1990s fashion: A brief history of what we wore

Nineties fashion was hard to pin down. A clash of trends screamed for our attention while others were so quietly cool they’re still sartorial staples in our collective wardrobes: slip dresses, Doc Martens, chokers, crop tops.
While the 1980s were all about volume — padded shoulders, puffed jackets, big hair and an obsession with designer wear — style in the early 1990s was decidedly low maintenance.
The slip dress, one of the decade’s most enduring garments, is perhaps the most glaring example of this. Spaghetti straps held up barely-there silk dresses, swapping the frills of the ’80s for minimalist ease.
Weekends were about biker shorts, turtlenecks, high-waisted jeans and baggy, logo tees. Hair was scraped into scrunchies or left as flouncy, unstyled manes.
The ’90s also gave rise to celebrity supermodels, including Linda Evangelista who summed up the industry’s excesses at the start of the decade by saying she didn’t get out of bed “for less than $10,000 a day.”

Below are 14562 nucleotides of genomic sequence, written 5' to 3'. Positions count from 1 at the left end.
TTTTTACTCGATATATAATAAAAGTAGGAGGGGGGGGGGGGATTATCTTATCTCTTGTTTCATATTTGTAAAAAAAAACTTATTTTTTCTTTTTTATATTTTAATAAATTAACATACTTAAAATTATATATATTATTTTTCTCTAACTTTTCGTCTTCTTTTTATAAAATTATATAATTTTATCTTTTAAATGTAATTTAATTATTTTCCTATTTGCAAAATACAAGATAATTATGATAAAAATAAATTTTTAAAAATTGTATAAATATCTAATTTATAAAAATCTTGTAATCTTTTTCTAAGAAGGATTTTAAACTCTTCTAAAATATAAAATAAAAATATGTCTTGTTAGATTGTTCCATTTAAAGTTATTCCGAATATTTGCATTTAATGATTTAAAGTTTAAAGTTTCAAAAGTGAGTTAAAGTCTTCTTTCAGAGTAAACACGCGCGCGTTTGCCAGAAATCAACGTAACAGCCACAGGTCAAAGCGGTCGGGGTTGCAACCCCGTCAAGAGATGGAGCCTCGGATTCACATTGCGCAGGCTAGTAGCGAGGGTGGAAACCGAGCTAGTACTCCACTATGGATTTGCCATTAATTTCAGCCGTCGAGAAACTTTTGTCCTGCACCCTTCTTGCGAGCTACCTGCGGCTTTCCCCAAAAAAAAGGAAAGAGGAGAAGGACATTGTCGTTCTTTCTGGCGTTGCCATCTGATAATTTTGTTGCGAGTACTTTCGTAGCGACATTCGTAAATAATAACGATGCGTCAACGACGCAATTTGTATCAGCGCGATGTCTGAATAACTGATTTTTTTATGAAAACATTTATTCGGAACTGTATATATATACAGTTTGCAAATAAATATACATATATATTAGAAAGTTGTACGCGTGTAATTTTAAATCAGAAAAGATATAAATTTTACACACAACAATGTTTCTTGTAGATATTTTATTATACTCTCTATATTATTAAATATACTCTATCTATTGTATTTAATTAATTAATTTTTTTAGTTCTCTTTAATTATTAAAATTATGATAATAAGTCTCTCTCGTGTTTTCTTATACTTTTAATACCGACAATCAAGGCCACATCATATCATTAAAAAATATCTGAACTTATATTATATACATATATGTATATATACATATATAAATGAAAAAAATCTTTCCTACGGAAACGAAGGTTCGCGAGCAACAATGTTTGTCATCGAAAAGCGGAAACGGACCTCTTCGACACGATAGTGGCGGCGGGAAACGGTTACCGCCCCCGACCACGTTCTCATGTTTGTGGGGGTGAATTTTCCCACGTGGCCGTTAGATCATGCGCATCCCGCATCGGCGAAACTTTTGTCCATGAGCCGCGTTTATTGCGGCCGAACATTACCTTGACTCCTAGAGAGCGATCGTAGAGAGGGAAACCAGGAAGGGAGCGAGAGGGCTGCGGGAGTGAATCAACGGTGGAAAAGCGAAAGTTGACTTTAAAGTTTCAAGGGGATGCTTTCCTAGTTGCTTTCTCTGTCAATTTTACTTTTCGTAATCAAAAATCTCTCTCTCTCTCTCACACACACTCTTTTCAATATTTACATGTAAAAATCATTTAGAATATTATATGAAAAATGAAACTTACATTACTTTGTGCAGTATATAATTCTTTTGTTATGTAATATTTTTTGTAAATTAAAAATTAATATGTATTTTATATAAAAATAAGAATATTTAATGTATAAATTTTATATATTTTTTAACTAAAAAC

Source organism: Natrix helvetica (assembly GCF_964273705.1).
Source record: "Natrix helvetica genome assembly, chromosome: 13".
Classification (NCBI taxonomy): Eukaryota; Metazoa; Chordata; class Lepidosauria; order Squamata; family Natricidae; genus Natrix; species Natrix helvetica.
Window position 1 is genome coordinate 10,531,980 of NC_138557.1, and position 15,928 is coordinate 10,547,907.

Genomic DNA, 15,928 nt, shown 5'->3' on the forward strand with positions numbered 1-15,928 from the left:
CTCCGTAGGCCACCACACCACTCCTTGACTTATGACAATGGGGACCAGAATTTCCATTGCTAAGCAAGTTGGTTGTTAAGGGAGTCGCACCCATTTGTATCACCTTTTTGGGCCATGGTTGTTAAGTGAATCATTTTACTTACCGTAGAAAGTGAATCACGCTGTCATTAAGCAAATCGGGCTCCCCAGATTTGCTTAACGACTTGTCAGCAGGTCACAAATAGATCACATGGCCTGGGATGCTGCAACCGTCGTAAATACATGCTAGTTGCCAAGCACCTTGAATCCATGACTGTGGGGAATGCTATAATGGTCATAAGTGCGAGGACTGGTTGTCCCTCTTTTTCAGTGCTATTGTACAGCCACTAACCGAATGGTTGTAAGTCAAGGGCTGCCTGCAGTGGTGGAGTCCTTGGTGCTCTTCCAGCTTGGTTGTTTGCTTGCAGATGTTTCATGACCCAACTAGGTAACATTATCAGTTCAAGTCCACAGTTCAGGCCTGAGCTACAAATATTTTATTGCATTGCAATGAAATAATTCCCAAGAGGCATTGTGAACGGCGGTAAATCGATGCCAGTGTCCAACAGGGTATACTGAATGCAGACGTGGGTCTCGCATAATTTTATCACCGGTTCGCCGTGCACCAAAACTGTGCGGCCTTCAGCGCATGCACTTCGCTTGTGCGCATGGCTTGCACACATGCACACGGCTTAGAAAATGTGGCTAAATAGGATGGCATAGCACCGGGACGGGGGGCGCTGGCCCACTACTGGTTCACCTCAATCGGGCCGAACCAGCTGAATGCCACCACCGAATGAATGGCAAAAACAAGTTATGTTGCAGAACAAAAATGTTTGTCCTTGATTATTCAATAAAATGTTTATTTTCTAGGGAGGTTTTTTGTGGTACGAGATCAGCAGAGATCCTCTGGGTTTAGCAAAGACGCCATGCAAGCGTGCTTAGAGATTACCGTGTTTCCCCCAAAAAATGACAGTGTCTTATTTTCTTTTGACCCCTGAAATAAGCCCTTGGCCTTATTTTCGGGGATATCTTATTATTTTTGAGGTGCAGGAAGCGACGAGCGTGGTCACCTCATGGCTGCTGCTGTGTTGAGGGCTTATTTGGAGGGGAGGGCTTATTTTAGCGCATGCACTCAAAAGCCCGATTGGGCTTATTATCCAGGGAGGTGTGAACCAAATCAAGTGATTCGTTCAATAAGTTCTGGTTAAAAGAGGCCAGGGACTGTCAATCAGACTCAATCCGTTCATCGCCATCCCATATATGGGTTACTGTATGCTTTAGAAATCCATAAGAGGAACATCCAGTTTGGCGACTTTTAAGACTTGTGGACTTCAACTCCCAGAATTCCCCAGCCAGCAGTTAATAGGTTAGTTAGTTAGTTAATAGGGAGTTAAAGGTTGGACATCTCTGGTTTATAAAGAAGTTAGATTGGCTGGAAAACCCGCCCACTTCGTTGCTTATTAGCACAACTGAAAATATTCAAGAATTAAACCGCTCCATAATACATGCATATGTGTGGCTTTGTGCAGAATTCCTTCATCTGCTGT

Evangelista joined Naomi Campbell, Cindy Crawford and Christy Turlington for the finale of Versace’s Fall 1991 collection. They walked arm-in-arm down the runway, lip-syncing the lyrics to George Michael’s hit “Freedom! ’90” — the music video for which they had all starred in.
It was a very early-90s moment.

From glam to grunge

By the middle of the decade, however, glamazons had given way to a more relatable type of beauty. A new waif-like femininity emerged, best personified by Kate Moss.

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